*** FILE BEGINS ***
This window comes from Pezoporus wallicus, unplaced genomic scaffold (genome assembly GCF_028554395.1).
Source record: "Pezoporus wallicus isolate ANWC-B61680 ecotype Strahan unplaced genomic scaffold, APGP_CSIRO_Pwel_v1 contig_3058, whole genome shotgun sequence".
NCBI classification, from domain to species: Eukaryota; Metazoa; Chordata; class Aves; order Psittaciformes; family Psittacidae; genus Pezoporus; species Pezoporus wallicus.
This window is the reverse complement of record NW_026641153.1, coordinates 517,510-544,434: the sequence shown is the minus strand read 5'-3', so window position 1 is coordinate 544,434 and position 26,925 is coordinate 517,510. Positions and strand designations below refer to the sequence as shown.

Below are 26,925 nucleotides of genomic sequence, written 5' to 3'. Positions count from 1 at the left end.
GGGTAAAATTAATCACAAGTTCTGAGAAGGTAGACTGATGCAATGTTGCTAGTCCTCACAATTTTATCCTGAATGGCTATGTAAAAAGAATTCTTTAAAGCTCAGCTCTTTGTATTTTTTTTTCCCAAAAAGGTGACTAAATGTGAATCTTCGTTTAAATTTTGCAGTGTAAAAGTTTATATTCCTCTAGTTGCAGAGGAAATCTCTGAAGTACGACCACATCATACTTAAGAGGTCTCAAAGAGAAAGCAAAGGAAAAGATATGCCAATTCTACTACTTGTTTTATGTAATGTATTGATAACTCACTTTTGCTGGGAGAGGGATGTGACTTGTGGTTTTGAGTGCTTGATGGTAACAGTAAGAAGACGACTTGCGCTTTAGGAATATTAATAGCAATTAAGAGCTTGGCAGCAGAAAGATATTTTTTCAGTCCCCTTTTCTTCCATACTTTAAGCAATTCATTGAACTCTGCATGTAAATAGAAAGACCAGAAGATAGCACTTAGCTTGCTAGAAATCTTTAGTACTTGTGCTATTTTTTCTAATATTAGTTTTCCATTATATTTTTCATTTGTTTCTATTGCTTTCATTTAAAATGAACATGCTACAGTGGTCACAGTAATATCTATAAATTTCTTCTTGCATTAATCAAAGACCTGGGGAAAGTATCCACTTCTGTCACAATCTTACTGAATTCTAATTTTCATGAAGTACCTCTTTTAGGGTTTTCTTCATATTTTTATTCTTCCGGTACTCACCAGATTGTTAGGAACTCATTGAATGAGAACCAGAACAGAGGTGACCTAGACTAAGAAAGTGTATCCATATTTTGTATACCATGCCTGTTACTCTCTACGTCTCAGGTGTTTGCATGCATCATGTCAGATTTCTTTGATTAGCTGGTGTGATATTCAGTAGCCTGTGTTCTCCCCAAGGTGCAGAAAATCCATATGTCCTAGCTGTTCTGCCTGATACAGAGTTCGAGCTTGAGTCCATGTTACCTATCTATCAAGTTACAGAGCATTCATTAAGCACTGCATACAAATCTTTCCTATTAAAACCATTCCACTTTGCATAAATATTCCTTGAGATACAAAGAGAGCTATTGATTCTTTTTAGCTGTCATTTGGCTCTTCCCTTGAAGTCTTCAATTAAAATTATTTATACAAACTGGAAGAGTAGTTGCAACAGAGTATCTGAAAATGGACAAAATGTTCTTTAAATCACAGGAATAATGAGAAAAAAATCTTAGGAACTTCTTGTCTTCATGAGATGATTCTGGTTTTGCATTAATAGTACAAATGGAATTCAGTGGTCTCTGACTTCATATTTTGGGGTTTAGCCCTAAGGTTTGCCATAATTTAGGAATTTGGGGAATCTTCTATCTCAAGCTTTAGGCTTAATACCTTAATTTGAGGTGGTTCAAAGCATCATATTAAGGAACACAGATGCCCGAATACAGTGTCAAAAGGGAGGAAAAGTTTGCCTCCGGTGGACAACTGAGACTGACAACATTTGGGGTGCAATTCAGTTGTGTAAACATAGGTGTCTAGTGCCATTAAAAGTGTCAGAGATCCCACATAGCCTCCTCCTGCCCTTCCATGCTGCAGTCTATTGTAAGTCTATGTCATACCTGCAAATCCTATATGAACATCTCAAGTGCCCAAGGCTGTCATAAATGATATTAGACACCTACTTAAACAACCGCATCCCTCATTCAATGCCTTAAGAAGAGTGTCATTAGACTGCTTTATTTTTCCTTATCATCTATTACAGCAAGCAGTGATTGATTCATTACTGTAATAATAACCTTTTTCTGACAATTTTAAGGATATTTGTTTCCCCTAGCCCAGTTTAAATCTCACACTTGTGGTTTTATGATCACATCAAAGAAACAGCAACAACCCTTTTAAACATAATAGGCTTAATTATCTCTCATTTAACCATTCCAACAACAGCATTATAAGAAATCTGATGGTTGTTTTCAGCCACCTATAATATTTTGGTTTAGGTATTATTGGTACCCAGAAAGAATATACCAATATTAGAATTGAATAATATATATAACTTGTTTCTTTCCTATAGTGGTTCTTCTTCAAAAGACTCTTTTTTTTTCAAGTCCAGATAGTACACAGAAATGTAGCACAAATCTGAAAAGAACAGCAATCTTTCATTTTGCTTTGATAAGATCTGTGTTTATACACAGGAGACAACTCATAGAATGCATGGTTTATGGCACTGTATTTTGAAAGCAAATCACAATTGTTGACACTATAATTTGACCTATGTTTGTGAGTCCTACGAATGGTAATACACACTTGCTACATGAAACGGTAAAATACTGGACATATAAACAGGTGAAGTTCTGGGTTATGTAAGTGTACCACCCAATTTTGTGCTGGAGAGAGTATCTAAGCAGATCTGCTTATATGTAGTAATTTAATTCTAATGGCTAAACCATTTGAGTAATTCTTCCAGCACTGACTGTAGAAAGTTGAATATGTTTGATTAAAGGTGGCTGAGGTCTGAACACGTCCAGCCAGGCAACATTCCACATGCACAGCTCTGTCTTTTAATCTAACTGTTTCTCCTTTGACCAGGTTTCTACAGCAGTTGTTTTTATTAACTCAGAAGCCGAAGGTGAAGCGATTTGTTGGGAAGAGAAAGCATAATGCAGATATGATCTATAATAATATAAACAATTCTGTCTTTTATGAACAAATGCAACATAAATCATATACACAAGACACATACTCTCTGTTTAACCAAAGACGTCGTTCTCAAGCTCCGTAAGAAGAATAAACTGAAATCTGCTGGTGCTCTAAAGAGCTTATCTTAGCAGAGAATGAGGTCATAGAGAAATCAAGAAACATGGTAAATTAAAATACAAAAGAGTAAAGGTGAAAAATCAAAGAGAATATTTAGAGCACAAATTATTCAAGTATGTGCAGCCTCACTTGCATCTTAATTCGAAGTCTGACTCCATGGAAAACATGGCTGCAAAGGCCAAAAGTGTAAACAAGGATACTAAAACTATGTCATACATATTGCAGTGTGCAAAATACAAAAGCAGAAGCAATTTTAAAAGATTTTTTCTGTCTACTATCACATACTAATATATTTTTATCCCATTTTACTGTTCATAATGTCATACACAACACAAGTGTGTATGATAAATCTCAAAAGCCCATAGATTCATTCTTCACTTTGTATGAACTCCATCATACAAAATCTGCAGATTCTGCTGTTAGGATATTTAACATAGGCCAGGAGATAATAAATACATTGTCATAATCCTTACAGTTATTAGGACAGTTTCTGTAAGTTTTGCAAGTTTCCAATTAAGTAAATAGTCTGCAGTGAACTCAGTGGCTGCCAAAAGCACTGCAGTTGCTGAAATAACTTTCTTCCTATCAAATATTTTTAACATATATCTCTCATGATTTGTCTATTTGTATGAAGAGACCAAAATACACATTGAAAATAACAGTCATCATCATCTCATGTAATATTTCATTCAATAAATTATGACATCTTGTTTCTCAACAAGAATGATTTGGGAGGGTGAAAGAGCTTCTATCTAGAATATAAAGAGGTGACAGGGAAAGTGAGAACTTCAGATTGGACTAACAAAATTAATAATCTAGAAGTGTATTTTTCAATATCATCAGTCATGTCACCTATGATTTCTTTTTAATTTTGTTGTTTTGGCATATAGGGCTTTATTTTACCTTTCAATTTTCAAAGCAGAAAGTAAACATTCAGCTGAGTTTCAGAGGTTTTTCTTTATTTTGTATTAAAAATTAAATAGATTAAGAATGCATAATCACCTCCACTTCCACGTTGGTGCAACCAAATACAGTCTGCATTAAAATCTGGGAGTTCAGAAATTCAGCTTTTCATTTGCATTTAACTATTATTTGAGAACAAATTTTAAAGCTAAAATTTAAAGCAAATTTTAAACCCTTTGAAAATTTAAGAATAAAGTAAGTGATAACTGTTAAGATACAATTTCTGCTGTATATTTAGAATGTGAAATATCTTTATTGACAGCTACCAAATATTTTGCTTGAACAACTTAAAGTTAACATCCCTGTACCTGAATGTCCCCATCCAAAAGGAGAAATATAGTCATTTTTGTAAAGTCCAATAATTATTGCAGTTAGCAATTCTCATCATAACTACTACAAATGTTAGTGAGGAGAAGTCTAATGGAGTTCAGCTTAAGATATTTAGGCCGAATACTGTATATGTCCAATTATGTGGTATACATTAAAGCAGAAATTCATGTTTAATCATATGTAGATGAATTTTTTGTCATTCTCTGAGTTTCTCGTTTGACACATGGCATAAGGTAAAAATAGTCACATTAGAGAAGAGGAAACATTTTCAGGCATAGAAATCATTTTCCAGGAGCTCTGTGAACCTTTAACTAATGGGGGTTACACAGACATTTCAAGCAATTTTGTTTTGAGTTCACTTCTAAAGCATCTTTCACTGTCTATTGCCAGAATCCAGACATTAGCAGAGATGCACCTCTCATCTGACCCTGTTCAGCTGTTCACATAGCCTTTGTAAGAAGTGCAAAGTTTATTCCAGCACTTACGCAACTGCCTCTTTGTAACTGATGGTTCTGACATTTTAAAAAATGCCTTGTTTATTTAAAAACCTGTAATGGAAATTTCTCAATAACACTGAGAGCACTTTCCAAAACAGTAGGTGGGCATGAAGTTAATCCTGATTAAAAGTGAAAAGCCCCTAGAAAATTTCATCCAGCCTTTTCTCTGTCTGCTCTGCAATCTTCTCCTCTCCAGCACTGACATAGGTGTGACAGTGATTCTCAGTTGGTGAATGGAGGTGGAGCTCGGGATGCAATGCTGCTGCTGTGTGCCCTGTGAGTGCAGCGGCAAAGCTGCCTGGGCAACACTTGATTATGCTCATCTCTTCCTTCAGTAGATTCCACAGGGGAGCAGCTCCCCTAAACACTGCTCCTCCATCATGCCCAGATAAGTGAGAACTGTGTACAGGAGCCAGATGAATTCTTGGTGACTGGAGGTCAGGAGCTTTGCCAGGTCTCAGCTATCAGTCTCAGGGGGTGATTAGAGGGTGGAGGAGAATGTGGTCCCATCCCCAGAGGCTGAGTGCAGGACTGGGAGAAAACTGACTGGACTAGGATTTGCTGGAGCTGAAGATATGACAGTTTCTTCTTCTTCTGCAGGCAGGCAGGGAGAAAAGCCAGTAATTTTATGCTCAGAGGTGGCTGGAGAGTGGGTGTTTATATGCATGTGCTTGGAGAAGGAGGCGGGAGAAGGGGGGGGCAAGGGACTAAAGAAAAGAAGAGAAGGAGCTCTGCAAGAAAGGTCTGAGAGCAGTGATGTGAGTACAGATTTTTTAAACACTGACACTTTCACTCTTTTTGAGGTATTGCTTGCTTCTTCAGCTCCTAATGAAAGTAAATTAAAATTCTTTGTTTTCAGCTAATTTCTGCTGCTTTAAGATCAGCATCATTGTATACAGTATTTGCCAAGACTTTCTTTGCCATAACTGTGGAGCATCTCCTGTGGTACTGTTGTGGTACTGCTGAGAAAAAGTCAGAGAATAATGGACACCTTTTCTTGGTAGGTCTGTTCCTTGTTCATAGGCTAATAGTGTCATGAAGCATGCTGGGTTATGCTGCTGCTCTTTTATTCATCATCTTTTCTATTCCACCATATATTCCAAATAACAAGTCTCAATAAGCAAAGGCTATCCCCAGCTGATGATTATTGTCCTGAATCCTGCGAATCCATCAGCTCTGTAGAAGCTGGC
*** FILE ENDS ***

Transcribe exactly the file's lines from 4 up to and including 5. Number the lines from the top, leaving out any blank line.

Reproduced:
This window is the reverse complement of record NW_026641153.1, coordinates 517,510-544,434: the sequence shown is the minus strand read 5'-3', so window position 1 is coordinate 544,434 and position 26,925 is coordinate 517,510. Positions and strand designations below refer to the sequence as shown.

Below are 26,925 nucleotides of genomic sequence, written 5' to 3'. Positions count from 1 at the left end.